CC: Now say that the answer that the chatbot spit out was completely not useful to the user, are we able to see that, or react to that or change it? How are we able to see that it’s something wrong?
MO: Yeah, that's a good question. So there's a couple of ways to do that, one of the obvious ways that you may have seen in the experience that you’ve had, is the idea of “Was this answer useful?” Thumbs up or thumbs down. So that basically gives you human feedback to understand whether the chatbots are on the right track or not. If it's not useful, we can redirect that user either to a live person or we can restart the conversation and try again with the chatbot. But also, the key would be behind the scenes, logging that information and understanding that Connie had a bad experience with a chat bot and she gave it a thumbs down, what was the history of that interaction and can we tune the prompts that the chat bot got to lead it to a better answer in the future if they get those same kinds of questions?
CC: Okay, I mean that's probably one of my bigger fears is if the chatbot is spitting out something that's completely not useful, and the person would get very frustrated. But if we're able to have some guardrails in place or something that lets us know that a customer had a bad experience on the chat bot and us being able to adjust the outputs from the prompts, then that makes it a lot easier.
MO: Yeah, for sure. Your whole point is that you're trying to improve the user experience using our website, you want to come away with happy users. If we introduce automation or a chatbot that purports to make them happier, we want to measure that it does and make sure that we're tuning with that in mind. So absolutely, it’s best practice to consider that
CC: Is there anything that I should be concerned about with generative AI, speaking back to our customers?
MO: Well, I think the biggest thing is that the one that you brought up, making sure that the information is useful and that we're getting truthful information back. So I think a little bit of that becomes the development and testing cycle, making sure that our users are throwing curveballs at the bot and understanding how it reacts in the situation. So again, the best practice in the way that we would roll out generative AI for customers, we would do the same thing internally for Caylent use cases.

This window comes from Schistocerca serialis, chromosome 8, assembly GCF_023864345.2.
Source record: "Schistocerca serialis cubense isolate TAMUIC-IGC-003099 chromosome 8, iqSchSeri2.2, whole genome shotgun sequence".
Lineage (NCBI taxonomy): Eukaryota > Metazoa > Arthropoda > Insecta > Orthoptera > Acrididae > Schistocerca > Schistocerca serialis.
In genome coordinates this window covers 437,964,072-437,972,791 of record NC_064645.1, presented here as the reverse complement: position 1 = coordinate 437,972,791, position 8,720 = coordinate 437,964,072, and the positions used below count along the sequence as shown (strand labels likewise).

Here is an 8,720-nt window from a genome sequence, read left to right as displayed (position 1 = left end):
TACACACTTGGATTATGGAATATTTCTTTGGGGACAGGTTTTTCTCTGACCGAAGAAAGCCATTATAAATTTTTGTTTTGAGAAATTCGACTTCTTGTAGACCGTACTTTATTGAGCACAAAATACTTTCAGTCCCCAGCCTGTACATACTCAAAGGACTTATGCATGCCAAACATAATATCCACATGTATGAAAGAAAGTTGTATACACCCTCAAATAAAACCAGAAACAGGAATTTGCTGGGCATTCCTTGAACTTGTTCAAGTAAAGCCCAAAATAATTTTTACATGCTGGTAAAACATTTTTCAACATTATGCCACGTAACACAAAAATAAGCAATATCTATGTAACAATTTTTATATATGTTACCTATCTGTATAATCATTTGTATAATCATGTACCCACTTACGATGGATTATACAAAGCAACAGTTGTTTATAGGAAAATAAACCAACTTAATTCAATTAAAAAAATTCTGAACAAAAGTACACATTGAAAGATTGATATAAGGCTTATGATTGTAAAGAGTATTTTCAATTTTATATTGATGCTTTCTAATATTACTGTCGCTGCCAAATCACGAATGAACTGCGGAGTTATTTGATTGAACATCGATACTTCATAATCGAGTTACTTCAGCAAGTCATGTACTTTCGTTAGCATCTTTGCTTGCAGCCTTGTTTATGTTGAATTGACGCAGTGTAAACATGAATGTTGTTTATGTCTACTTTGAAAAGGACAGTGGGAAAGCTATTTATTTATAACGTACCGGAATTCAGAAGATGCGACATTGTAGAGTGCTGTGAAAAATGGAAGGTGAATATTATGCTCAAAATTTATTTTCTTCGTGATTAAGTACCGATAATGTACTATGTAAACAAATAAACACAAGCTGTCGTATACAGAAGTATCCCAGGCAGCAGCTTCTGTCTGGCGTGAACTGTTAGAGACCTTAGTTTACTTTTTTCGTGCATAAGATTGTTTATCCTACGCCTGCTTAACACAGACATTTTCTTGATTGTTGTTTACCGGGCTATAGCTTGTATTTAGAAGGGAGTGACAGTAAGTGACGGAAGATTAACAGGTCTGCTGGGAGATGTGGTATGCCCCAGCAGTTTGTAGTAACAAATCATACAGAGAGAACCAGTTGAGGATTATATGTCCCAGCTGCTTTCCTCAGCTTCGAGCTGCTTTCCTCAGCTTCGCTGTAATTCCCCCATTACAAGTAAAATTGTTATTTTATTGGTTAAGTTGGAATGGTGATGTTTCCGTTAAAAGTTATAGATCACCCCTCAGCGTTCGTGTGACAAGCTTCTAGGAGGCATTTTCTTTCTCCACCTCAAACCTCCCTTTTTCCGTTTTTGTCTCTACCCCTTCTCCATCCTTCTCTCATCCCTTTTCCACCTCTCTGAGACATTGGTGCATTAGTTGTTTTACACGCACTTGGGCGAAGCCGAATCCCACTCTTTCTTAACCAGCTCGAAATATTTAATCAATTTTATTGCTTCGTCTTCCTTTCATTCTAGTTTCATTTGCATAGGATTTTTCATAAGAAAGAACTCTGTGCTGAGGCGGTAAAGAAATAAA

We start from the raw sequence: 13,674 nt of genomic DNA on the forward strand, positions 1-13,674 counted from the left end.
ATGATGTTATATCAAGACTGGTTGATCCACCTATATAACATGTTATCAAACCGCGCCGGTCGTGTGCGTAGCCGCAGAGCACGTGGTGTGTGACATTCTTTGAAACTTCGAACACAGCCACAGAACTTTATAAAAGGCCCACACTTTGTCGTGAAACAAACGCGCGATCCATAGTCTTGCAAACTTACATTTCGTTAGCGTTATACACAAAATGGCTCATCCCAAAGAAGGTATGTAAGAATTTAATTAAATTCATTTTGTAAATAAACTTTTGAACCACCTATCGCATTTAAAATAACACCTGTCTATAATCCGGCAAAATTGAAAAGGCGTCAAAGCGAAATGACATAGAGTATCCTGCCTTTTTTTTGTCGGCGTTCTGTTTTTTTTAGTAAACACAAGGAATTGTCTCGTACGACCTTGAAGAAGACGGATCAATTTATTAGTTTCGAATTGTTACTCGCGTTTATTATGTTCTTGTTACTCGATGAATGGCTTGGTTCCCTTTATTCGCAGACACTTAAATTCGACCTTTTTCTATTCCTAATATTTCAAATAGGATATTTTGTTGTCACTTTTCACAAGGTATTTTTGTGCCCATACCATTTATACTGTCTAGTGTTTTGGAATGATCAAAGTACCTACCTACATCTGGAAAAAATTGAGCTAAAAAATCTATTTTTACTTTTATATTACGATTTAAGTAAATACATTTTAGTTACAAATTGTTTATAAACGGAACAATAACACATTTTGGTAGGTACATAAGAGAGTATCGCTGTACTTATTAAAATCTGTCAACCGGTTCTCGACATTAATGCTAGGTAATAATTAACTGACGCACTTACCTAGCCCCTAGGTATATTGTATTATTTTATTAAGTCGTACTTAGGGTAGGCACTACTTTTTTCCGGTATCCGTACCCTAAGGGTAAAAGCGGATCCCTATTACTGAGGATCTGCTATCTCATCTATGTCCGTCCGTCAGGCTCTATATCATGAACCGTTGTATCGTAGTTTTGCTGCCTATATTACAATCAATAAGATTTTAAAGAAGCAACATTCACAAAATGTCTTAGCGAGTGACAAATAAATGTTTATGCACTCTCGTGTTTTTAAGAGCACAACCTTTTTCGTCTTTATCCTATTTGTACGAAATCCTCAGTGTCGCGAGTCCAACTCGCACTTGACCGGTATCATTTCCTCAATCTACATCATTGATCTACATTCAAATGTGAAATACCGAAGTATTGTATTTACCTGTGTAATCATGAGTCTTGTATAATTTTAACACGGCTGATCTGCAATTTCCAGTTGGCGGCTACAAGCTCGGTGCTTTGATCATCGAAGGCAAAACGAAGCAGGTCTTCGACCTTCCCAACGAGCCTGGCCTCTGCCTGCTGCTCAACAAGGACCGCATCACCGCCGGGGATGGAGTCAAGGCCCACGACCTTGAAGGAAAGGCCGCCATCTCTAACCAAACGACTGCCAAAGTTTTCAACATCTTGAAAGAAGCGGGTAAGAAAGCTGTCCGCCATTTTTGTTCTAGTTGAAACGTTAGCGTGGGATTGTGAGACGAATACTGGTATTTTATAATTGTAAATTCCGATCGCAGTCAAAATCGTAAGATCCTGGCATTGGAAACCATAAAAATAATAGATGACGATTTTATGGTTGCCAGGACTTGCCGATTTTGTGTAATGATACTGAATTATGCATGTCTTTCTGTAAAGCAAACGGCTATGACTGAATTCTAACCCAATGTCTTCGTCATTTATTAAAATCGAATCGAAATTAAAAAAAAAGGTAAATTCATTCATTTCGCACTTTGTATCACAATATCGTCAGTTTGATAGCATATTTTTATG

CC: Well, that sounds like a lot of fun, having the entire company test out our chat bot!
MO: Yeah, let’s get started!
Are you exploring ways to take advantage of Analytical or Generative AI in your organization? Partnered with AWS, Caylent's data engineers have been implementing AI solutions extensively and are also helping businesses develop AI strategies that will generate real ROI. For some examples, take a look at our Generative AI offerings.
As Caylent's VP of Customer Solutions, Mark leads a team that's entrusted with envisioning and proposing solutions to an infinite variety of client needs. He's passionate about helping clients transform and leverage AWS services to accelerate their objectives. He applies curiosity and a systems thinking mindset to find the optimal balance among technical and business requirements and constraints. His 20+ years of experience spans team leadership, technical sales, consulting, product development, cloud adoption, cloud native development, and enterprise-wide as well as line of business solution architecture and software development from Fortune 500s to startups. He recharges outdoors - you might find him and his wife climbing a rock, backpacking, hiking, or riding a bike up a road or down a mountain.View Mark's articles